When a complex orderly phenomenon such as consciousness arises in matter, it is these days often ascribed to a mysterious emergence of properties implicit in those of its material substrates. But really it goes the other way. Consciousness – ordered form in general – does not emerge from the material substrate of our world. It rather immerges thereto, from elsewhere. Novelty of all sorts is added to history from without.
Our doughty and affable atheist commenter Taggard has patiently endured and amiably responded to a lot of attention from Orthospherean theists over the last few days, in long, intense, and – to me, anyway – interesting conversations in the comments of two recent posts. I always learn a lot from participating in such discussions, and these were no exceptions. Taggard provided us with two interesting links, one to a graphic that plots the differences between gnostic atheists and theists on the one hand – who believe they know enough to positively assert the nonexistence or existence of God, respectively – and their agnostic interlocutors, who believe they do not know enough to positively assert anything about the existence of God.
The other was to a list of ten things atheists think theists should bear in mind when they are conversing. This post is a response to that list, which is reproduced below in full. If you plan on reading what follows, it will help first to peruse the graphic Taggard provided:
Makes sense, no? I had never seen it before.
Here then is the list that Taggard linked, with my responses:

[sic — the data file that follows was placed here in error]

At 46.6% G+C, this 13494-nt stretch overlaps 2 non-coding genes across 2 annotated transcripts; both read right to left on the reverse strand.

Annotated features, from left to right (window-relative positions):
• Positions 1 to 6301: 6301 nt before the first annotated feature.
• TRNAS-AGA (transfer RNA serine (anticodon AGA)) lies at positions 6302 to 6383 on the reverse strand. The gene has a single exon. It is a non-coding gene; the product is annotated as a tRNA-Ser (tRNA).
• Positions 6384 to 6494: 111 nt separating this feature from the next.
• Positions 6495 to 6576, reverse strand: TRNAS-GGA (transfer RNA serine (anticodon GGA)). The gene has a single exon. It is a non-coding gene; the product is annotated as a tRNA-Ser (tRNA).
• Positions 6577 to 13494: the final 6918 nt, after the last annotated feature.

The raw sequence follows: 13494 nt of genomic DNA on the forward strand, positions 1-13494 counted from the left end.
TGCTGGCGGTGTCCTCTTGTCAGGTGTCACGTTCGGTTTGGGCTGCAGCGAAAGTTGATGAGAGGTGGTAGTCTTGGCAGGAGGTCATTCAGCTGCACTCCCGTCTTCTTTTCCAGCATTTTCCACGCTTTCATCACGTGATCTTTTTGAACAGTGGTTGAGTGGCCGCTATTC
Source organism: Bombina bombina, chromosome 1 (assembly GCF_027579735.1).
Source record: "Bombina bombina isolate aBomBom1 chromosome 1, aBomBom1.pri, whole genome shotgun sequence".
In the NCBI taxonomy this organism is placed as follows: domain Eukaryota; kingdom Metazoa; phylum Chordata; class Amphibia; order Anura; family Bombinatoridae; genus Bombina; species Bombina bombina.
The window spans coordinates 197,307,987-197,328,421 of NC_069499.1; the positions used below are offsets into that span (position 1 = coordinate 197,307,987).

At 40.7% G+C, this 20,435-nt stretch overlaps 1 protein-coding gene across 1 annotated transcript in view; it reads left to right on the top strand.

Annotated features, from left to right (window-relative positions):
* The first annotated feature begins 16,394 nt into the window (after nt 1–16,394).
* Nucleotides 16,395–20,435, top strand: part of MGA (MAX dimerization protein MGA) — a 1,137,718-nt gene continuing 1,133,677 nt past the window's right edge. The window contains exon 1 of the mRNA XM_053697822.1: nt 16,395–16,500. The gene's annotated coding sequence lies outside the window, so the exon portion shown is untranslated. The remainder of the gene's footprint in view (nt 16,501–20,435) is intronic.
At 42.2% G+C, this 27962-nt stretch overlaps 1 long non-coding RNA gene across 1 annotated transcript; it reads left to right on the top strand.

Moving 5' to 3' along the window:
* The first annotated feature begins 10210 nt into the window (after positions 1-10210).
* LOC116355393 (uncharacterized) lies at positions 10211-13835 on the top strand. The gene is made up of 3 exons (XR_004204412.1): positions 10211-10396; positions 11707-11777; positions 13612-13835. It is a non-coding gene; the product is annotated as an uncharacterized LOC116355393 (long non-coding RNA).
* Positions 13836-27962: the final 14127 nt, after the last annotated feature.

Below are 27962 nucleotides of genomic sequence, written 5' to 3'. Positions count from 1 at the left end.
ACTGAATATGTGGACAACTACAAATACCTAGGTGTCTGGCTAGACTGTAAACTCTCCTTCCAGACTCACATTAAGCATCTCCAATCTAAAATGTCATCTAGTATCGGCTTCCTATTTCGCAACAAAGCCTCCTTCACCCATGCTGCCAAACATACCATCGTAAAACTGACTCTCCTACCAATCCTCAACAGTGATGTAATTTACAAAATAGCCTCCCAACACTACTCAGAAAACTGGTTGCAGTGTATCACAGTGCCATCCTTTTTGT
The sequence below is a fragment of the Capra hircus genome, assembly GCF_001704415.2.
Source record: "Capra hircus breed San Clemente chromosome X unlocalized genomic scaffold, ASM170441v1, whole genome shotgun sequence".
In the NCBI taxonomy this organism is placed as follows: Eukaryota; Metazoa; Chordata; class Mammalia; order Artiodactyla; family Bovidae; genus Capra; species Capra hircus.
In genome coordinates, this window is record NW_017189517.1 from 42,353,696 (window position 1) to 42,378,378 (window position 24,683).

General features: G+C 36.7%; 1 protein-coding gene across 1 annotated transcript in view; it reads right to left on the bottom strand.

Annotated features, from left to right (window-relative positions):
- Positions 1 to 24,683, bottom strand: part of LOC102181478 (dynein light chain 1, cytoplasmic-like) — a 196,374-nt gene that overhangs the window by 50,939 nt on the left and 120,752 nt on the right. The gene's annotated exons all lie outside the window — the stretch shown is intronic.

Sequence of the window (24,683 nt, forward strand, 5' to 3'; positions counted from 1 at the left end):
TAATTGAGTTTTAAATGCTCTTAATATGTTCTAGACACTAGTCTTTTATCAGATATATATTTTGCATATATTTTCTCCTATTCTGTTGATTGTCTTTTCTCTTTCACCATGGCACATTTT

In the discussion thread to my post “Atheism is an Assumption, not a Reasonable Conclusion from the Evidence,” commenter Taggard offered a lengthy criticism of my position. Since my response to his response is also lengthy, I offer it here.
In this writing, Taggard reiterates what I described as the basic error of the atheist: sticking with an initial negative assumption in the face of positive evidence.
I reproduce here the full text of Taggard’s comment. My responses are in bold:
I would like to reply to this article point by point, for the most part, but before I do, I need to lay down some definitions, a basic assumption, and a few statements:
Definitions: Atheist – one who lacks belief in all gods. [AR: This is too thin a definition. The existence of God is too important for a man simply to “lack belief.” For example, if someone told you that there was a bomb, or a check for a million dollars, in your car, you would not be content just to “lack belief.” You would want to have good reasons for acting in whatever way you choose to act. Atheists act as if they are confident that there is no God.] Agnostic – one who does not know for sure if gods exist. Evolution – the process by which living organisms have developed and diversified from earlier forms during the history of the earth. [AR: As defined by the scientific establishment, “evolution” means that the process was entirely naturalistic.] Abiogenesis – the origin of life. Continue reading
From the perspective of naturalism into which most moderns – including Christians – have been from birth inculcated, the Resurrection can make no sense. It’s not just that the naturalist thinks the notion is false, he cannot but think it incoherent with the principles of reality as they are plainly manifest to him, as plainly as the nose on his face. From his perspective, the Resurrection, and for that matter the whole religious impulse and rigmarole, arise from a grotesque misprision that is “not even wrong.” The whole thing looks to him like a willfully insane mistake.
Once begin however to take seriously the fact that Nature Cannot Explain Itself, and the Resurrection becomes just as plausible as chickens. Because Nature is insufficient to itself, some Supernature or other is required, upon whose order the regularities of Nature supervene. That Supernatural Order – or Logos, as it has long been called in Greek – is not governed by the order of this world, but vice versa.